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SoundCloud starts working with YouTube's partner to scan music for copyright infringement

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It's about money, not takedown requests

SoundCloud has formed a new partnership to scan uploaded music for instances of copyright infringement, but the deal isn't necessarily about filing more takedown requests. Instead, the partnership with Zefr — the same company YouTube works with — will likely allow music labels to start making money off of their songs even when others have illegally uploaded them. Labels could, of course, just use the partnership to make more takedown requests, but the more interesting alternative is using Zefr the same way it's often used on YouTube: to let copyright owners claim content as their own and start running ads on it.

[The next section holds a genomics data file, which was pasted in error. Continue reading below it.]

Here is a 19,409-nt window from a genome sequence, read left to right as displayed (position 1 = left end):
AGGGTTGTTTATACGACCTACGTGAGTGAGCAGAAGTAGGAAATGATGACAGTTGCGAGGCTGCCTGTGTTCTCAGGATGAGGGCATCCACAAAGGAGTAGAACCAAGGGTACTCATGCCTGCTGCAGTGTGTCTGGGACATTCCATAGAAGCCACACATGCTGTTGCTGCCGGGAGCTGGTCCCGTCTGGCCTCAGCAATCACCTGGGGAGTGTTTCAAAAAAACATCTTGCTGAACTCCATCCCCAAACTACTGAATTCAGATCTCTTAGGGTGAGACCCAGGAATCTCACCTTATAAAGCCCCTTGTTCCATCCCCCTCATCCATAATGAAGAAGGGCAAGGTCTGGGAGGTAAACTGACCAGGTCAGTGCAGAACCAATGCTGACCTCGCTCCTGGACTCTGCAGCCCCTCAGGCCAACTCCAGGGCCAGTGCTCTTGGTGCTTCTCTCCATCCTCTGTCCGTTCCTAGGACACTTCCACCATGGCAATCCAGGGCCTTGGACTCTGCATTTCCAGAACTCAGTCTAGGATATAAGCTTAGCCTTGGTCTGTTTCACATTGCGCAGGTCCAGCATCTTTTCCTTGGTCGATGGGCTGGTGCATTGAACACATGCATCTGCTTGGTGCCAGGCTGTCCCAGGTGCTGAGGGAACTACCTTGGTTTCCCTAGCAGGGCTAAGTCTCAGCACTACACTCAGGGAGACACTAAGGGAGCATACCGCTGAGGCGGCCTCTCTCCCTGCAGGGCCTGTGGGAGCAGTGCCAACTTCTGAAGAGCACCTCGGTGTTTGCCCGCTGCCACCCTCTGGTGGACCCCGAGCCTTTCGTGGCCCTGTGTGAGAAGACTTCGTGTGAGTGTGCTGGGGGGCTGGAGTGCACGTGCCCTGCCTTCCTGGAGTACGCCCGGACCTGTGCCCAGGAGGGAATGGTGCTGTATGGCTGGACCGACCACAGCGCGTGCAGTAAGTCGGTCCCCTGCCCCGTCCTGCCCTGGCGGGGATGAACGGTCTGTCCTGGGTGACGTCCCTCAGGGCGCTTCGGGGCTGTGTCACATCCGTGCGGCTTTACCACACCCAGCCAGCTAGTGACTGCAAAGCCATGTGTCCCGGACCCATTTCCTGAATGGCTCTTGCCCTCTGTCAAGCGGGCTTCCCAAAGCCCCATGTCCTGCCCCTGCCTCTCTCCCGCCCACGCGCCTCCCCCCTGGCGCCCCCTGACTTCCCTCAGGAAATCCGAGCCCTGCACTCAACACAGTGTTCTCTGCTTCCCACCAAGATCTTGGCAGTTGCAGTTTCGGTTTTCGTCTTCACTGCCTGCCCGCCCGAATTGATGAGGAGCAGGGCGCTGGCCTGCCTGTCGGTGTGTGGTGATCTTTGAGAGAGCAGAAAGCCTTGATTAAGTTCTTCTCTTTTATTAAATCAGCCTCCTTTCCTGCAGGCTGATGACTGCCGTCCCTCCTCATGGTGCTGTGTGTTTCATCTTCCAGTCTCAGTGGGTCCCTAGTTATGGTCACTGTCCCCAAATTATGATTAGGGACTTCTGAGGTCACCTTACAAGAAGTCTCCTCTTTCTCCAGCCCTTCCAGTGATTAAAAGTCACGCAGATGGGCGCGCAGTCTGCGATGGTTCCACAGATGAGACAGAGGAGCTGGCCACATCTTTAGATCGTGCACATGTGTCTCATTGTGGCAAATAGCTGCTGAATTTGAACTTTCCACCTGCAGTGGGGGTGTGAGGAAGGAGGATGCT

It's not stated exactly how this will play out on SoundCloud, but the partnership suggests that we'll see similar results. Like YouTube, SoundCloud already has its own system for identifying copyrighted content, so it's likely that the Zefr partnership is focused more on monetization. Zefr also provides analytics and can dig into specific content type — like whether it's detecting full songs or remixes — and help labels determine what type of content they should be uploading to SoundCloud. That's all good news for SoundCloud, too, as it'll mean that SoundCloud is making money at the same time. The music-hosting site began serving ads last summer, and it's possible that those will be used to monetize content for copyright owners the same way that preroll is used on YouTube.